• LLB&S and Dave -- Thank you for your responses. Regarding Rule 3.03, respectfully, I would read this rule to simply apply to what conditions needed to occur before you pull a substitute out of a game and return the starter back to the lineup. Your comment is interesting --

    "A possible loophole here is that the rule states the subsitute cannot be removed until he/she has completed the six-and-one, and someone might make a case that the end of the game prevented the manager from having the opportunity to "remove" the sub. We don't buy that either."

    Again, to the extent the policy re mandatory play is to make sure kids do not get shorted the opportunity to play, this rule clearly sets a condition precedent prior to their removal from a game. It does not indicate that you should not place a kid in the game if there is a possibility (likelihood?) that they will not get their two innings and one at bat. (excusing games shortened for acceptable reasons).

    While I agree with your "diminished chance" point, this is really cold comfort when you are trying to manage in a league with colleagues and friends and the goal is to try to do the right thing -- and hopefully have fun and win a game or two. As we all know, the vast majority of the games do not go to extra innings -- and a manager trying to do the right thing should not have to rely upon the mere possibility that an additional inning(s) could exist to enable the player to meet the mandatory play rule. Anyone would be rightly skeptical of a manager trying to proceed in this manner.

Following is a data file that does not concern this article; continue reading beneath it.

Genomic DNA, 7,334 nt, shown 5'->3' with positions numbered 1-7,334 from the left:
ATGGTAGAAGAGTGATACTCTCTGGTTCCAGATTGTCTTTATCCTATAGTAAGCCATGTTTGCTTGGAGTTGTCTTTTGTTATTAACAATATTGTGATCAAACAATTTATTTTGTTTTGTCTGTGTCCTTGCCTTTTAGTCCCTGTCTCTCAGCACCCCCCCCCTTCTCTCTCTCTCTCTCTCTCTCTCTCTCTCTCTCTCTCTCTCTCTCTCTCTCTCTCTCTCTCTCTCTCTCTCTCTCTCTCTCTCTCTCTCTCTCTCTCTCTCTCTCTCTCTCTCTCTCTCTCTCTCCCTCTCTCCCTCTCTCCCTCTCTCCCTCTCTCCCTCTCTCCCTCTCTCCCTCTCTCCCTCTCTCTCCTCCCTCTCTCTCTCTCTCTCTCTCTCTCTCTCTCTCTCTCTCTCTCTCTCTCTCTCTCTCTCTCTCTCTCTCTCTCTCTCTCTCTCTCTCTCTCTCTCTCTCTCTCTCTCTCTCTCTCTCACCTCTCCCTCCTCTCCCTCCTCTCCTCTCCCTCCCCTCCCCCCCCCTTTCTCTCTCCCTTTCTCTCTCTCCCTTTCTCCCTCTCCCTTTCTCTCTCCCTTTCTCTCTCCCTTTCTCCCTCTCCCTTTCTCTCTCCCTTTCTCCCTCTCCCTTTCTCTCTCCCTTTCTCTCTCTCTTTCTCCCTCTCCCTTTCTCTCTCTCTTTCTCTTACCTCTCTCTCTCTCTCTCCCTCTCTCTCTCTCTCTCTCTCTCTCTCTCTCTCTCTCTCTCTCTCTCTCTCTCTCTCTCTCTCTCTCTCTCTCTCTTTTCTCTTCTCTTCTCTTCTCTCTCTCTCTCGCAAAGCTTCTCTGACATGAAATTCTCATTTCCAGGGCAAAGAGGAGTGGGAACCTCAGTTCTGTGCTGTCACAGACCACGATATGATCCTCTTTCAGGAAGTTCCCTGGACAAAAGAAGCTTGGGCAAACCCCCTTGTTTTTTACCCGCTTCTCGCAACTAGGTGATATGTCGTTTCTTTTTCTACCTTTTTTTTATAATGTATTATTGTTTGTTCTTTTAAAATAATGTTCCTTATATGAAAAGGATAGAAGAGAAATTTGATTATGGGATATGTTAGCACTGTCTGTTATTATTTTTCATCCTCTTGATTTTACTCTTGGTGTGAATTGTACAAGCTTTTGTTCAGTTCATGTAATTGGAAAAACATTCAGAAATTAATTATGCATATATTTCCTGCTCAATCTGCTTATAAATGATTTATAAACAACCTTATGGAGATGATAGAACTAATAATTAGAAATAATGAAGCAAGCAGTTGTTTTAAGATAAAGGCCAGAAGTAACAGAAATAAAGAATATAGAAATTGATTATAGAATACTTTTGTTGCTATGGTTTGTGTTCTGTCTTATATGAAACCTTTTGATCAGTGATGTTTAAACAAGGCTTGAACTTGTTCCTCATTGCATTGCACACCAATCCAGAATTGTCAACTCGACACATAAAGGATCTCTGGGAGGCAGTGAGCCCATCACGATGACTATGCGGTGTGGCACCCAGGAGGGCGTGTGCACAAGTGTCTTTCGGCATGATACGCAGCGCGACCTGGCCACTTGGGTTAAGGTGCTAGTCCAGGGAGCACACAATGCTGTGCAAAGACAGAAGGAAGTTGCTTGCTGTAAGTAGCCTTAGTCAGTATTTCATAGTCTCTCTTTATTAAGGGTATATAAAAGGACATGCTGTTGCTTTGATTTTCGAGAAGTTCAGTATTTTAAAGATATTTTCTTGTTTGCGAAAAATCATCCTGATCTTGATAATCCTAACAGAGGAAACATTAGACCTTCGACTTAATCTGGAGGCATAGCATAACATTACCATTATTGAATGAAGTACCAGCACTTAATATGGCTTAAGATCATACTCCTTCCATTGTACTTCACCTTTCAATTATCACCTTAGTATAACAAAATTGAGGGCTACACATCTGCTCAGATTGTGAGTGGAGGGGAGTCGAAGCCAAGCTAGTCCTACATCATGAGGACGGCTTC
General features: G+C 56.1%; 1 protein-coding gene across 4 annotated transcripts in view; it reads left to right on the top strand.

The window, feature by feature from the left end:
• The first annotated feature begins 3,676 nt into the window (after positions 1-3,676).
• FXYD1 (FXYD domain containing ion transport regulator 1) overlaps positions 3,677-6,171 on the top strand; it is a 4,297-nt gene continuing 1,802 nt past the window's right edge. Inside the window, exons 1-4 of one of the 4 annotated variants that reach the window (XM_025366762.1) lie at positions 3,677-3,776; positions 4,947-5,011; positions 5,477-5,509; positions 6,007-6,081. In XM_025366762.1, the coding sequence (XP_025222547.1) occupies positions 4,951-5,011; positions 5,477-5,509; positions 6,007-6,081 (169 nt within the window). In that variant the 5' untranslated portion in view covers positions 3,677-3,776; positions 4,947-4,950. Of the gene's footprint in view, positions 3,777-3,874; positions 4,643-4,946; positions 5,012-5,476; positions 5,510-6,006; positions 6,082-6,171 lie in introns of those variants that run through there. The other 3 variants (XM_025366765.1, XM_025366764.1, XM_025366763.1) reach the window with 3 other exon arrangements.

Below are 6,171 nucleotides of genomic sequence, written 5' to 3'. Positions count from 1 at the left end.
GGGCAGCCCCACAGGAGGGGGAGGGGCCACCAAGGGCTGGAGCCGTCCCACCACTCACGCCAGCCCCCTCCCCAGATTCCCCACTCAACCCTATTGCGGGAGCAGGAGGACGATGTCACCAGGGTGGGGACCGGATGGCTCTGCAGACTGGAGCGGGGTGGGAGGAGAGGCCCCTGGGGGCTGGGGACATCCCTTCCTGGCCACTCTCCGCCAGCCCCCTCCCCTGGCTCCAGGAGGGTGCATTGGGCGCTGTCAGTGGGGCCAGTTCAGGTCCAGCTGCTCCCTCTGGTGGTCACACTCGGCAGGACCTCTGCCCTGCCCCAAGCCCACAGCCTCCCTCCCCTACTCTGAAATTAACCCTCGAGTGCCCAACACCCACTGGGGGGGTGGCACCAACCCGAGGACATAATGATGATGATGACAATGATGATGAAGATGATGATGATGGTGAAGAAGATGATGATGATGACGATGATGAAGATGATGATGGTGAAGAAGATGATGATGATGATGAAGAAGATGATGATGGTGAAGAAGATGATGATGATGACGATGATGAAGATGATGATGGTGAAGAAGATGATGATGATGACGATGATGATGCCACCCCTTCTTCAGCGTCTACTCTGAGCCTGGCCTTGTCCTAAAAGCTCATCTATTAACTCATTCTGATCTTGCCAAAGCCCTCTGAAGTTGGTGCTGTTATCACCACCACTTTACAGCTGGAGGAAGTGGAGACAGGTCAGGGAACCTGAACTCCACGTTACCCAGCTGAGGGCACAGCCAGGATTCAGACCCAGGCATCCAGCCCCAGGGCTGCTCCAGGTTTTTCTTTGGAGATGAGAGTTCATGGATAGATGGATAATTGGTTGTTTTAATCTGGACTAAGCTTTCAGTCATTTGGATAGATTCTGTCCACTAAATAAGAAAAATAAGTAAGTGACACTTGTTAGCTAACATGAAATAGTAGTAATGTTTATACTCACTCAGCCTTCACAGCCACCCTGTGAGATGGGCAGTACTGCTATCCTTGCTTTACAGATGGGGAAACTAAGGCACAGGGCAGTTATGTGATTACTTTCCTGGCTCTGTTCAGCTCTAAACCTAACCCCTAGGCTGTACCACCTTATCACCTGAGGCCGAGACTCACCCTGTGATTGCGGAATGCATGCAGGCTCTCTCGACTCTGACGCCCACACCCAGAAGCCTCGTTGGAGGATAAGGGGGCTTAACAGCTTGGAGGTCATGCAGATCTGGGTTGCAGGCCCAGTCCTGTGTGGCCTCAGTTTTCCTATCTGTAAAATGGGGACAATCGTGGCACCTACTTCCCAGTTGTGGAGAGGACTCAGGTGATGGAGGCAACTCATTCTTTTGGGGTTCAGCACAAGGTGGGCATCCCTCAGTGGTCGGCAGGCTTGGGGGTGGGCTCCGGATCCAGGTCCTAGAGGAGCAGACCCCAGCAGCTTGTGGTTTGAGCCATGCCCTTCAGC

I would submit that we should be very clear if the mandatory play rule can be used in a manner to prevent a manager from exercising discretion to put a late arriving player into the roster if there is a likelihood that the player, because he/she was not available to play the entire game, will not be able to meet the mandatory play rules.

    Dave, as for your comment, I think it is a very relevant point as pertaining to what needs to be considered for a sanction if a violation occurs. A kid not there for the right reasons could mitigate the punishment; if the kid was not there for reasons that are perceived as "wrong," then the manager could somehow bear the brunt of taking advantage of a rule/situation. I agree that any time you place one player in the game and sit another one down you are taking playing time and at bats away from the player being sat -- clearly my least favorite part of the job.